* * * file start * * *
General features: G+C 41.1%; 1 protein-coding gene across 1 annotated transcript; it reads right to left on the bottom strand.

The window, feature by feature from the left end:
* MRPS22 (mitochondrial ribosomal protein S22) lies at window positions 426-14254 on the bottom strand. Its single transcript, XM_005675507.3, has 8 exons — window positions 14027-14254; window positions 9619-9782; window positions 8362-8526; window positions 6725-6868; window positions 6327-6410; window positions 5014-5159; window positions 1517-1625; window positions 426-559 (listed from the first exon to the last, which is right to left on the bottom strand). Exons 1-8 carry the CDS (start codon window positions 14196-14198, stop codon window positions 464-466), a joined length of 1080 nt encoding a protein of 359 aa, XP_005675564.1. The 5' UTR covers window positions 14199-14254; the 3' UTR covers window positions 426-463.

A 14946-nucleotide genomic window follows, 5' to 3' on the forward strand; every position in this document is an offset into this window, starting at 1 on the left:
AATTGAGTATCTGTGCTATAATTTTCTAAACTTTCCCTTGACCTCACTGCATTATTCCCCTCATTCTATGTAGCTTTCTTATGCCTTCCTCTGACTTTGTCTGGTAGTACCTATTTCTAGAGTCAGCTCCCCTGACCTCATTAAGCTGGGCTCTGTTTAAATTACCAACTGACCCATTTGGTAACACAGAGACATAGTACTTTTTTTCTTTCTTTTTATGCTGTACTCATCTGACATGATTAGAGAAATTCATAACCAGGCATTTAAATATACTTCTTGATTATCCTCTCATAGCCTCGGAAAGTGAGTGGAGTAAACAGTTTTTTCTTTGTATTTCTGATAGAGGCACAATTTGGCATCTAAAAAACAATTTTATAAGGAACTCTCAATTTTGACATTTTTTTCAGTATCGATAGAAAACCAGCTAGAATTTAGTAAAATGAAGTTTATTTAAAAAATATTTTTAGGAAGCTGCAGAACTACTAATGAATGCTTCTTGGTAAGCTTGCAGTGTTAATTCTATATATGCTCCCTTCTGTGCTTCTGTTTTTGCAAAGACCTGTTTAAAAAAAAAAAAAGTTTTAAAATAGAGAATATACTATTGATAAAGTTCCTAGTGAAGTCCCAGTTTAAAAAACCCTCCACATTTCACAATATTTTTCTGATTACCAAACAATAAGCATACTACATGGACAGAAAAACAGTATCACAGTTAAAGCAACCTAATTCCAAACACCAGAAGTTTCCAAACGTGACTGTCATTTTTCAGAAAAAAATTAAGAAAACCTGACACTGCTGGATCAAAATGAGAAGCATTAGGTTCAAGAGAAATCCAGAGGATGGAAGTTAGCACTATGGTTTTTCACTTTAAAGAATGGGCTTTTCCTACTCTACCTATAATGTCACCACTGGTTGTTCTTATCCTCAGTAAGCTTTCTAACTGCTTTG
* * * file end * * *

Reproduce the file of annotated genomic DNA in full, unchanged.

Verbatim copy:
General features: G+C 41.1%; 1 protein-coding gene across 1 annotated transcript; it reads right to left on the bottom strand.

The window, feature by feature from the left end:
* MRPS22 (mitochondrial ribosomal protein S22) lies at window positions 426-14254 on the bottom strand. Its single transcript, XM_005675507.3, has 8 exons — window positions 14027-14254; window positions 9619-9782; window positions 8362-8526; window positions 6725-6868; window positions 6327-6410; window positions 5014-5159; window positions 1517-1625; window positions 426-559 (listed from the first exon to the last, which is right to left on the bottom strand). Exons 1-8 carry the CDS (start codon window positions 14196-14198, stop codon window positions 464-466), a joined length of 1080 nt encoding a protein of 359 aa, XP_005675564.1. The 5' UTR covers window positions 14199-14254; the 3' UTR covers window positions 426-463.

A 14946-nucleotide genomic window follows, 5' to 3' on the forward strand; every position in this document is an offset into this window, starting at 1 on the left:
AATTGAGTATCTGTGCTATAATTTTCTAAACTTTCCCTTGACCTCACTGCATTATTCCCCTCATTCTATGTAGCTTTCTTATGCCTTCCTCTGACTTTGTCTGGTAGTACCTATTTCTAGAGTCAGCTCCCCTGACCTCATTAAGCTGGGCTCTGTTTAAATTACCAACTGACCCATTTGGTAACACAGAGACATAGTACTTTTTTTCTTTCTTTTTATGCTGTACTCATCTGACATGATTAGAGAAATTCATAACCAGGCATTTAAATATACTTCTTGATTATCCTCTCATAGCCTCGGAAAGTGAGTGGAGTAAACAGTTTTTTCTTTGTATTTCTGATAGAGGCACAATTTGGCATCTAAAAAACAATTTTATAAGGAACTCTCAATTTTGACATTTTTTTCAGTATCGATAGAAAACCAGCTAGAATTTAGTAAAATGAAGTTTATTTAAAAAATATTTTTAGGAAGCTGCAGAACTACTAATGAATGCTTCTTGGTAAGCTTGCAGTGTTAATTCTATATATGCTCCCTTCTGTGCTTCTGTTTTTGCAAAGACCTGTTTAAAAAAAAAAAAAGTTTTAAAATAGAGAATATACTATTGATAAAGTTCCTAGTGAAGTCCCAGTTTAAAAAACCCTCCACATTTCACAATATTTTTCTGATTACCAAACAATAAGCATACTACATGGACAGAAAAACAGTATCACAGTTAAAGCAACCTAATTCCAAACACCAGAAGTTTCCAAACGTGACTGTCATTTTTCAGAAAAAAATTAAGAAAACCTGACACTGCTGGATCAAAATGAGAAGCATTAGGTTCAAGAGAAATCCAGAGGATGGAAGTTAGCACTATGGTTTTTCACTTTAAAGAATGGGCTTTTCCTACTCTACCTATAATGTCACCACTGGTTGTTCTTATCCTCAGTAAGCTTTCTAACTGCTTTG